Join the discussion in the Technology & Digital Culture conference of Post & Riposte.
Previously in Digital Culture:
"The Invisible World Order," by Andrew Piper (July 29, 1998)
If digital technology is to serve humanity (and not the other way around), we'll have to come to terms with the database and all that it implies.
"The Right Mix," by Ralph Lombreglia (June 4, 1998)
Digital technology has made the private recording studio itself into a new kind of musical instrument.
"A Function Specific to Joy," by Harvey Blume (April 29, 1998)
Are we ready for computers that know how we feel?
"Where the Rubber Meets the Road," by Ralph Lombreglia (March 25, 1998)
The next phase of the digital revolution depends as much on education as on technology.
For more, see the complete Digital Culture Index
by Sven Birkerts
In the digital realm, where change is no longer a punctuating event so much as the steady-state principle of things, we have learned to turn a wondering, or bemused, eye upon whatever is the latest -- and then, shrugging or not, to adapt. E-mail is already part of our central societal nervous system; virtual reality and smart environments -- once part of the fantasy of Jetson futurism -- become more likely every day. So who will even blink at the news that the electronic book is already on the way, that not one but three breakthrough products are poised for imminent launch, and that after the inevitable bugs and clunk factors are smoothed out, a whole new way of storing, handling, and reading text may become as familiar as popping a video cassette into the box?
This is the way with ideas nowadays: suddenly they seem to be all around us. First came the laptop -- which got people used to the idea of portability -- then the Palm Pilot. And, recently, the London-based Internet book publisher Online Originals has begun to have some success with its small list of nonfiction and fiction titles, with one of the latter being accepted for consideration by the Booker Prize committee in May. On another front there was considerable buzz generated this year at the Chicago Book Expo by accelerations in print-on-demand technology -- accelerations made possible by vast increases in digital memory and printing speeds.
All three companies know the success or failure of digital books will depend on more than the device in the hand of the end user.... By negotiating agreements with book clubs (which could subsidize the cost of the digital readers), major publishers, and online booksellers (Bertelsmann and Barnes & Noble have invested $2 million apiece in Nuvomedia), all three companies will send their children into the world embedded in a network of products and conveniences that previous makers of new book forms didn't have.Suddenly the unthinkable has product specs and procedures within the larger system -- it's here. In the excitable imaginings of marketing people, we are all about to enter the streamlined millennium, the unencumbered, instant millennium. Boasts Rocketbook: "You can take it with you. All of it. Anywhere." Soon, the proselytizers dream, every man will be an island -- or at least textually and informationally self-sufficient. Students will shed the pack-horse impedimenta of text books; professionals will have entire libraries in their attaché cases; and even rebel visionaries will be able to have their Wendell Berry or Henry David Thoreau crisp and backlit should they wish to commune with their master spirit under the stars.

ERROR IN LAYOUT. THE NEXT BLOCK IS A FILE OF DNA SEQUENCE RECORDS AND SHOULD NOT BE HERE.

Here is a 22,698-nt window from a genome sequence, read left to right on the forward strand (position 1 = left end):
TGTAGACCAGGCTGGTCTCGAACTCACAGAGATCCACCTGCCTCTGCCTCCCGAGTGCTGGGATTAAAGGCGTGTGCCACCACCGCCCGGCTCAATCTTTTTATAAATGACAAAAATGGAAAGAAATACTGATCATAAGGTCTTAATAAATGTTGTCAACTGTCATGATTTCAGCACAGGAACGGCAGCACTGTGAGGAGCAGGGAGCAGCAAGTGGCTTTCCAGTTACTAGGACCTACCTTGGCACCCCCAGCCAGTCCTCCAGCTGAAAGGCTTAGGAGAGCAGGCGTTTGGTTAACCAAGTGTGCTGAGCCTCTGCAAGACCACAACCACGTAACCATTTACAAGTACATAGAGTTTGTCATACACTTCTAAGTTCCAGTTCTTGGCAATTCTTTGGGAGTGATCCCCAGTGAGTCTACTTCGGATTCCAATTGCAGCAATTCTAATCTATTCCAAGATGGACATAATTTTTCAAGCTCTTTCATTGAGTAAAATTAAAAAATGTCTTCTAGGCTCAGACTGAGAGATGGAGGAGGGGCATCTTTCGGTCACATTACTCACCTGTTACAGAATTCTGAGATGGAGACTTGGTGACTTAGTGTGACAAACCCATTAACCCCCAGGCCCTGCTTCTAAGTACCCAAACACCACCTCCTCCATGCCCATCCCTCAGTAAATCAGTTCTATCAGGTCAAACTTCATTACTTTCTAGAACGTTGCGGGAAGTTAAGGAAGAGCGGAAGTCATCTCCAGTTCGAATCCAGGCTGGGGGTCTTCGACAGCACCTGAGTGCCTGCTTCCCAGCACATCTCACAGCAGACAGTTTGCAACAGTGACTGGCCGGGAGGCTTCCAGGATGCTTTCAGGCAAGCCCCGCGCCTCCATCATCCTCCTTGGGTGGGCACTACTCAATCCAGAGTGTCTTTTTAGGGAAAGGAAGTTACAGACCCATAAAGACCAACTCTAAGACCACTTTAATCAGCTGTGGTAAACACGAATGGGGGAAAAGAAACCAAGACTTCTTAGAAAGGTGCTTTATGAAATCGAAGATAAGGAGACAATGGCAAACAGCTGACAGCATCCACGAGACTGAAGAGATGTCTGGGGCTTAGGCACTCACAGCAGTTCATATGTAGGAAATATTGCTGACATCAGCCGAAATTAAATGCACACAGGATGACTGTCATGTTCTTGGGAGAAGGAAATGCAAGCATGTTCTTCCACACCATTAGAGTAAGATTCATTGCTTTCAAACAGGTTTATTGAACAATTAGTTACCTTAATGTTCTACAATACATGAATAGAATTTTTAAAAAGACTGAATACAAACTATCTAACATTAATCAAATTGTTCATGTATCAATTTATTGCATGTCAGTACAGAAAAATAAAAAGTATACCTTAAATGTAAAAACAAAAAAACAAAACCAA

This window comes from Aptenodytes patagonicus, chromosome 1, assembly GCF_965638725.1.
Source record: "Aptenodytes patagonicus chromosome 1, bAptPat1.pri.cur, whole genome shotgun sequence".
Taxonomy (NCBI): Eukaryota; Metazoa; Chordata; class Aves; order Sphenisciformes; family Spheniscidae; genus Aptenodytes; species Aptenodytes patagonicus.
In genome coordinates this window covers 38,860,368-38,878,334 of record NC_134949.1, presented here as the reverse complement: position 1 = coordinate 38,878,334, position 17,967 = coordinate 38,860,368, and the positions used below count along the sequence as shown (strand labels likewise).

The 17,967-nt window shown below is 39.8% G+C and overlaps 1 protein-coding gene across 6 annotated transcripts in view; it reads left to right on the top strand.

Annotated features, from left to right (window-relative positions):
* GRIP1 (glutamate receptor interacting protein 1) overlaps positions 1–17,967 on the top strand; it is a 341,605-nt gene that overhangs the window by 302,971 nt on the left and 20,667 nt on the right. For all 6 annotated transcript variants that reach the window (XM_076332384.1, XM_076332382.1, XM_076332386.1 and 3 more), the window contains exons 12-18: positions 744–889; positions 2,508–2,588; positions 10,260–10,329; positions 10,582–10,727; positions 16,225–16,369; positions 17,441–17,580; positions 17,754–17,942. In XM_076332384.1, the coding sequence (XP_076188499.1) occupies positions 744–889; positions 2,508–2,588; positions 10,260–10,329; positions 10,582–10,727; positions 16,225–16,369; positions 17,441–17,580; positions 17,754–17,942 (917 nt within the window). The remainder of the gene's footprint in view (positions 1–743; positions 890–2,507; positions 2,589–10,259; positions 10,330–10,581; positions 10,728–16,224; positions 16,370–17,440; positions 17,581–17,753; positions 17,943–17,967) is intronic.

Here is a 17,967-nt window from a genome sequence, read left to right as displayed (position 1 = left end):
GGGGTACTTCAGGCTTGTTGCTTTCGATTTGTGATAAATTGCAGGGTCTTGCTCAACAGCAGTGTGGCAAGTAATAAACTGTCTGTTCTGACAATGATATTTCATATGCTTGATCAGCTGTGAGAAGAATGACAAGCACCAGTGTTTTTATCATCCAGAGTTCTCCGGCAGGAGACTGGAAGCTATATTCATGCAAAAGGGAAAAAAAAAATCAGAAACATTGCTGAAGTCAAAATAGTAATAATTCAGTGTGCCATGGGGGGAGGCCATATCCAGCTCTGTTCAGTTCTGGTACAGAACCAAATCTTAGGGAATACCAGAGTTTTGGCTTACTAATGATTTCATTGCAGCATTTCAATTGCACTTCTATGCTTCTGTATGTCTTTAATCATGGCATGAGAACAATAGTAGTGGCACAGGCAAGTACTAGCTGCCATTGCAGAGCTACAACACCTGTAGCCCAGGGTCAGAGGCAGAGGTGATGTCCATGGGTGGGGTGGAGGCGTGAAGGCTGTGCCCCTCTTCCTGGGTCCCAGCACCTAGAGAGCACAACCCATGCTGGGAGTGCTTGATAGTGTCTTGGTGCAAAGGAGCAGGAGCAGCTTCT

"The Message Is the Medium," by Wen Stephenson (Winter 1996)
A reply to Sven Birkerts and The Gutenberg Elegies.
"The Electric Word: An Exchange" (Summer 1996)
Sven Birkerts replies to "The Message Is the Medium."
"Is Cyberspace Destroying Society?" (May 1995)
The transcript of an Atlantic Monthly online conference with Sven Birkerts.
Boosters will talk of trees saved and cumbersome manufacture and shipping processes circumvented: their bits surmount the tug of gravity, impart to words the glowing eternality of perpetual potentiality. Texts will become as permanent as need or desire make them; no work will ever be unavailable or out-of-print.
But, contend the countering voices, what will happen to intellectual property, the sanctity of copyright, once our words stream every which way through the ether, no longer lodging squarely and indelibly on the page? And kindly, well-meaning people will still be heard to say, "But you can't take a computer to bed with you." (Never mind that these are not really computers as we've come to know them, and never mind that you increasingly can take all manner of digital gizmos into the sheets with you.)
It's old world versus new, a dramatic and somewhat symbolic standoff. But it is not, media hype notwithstanding, as sudden as the arrival of the new devices makes it seem. For decades now the hold of the book -- the classic hardbound entity we still invoke in imagination when we speak of books -- has been loosening. Market forces -- the demands of bottom-line publishing -- have long since changed the book into "product" (for most readers certainly), so much so that most of the texts we encounter have for some time now been shiny, highly processed packages, with covers so bright and geared to the moment that it's almost a shock to find that inside are pages still thick with words to be gotten through. The transfer of those words to the screen, and the inevitable addition of various hypertext features, should go a long way toward offering friendly port of entry to the distracted and overstimulated postmodern consumer.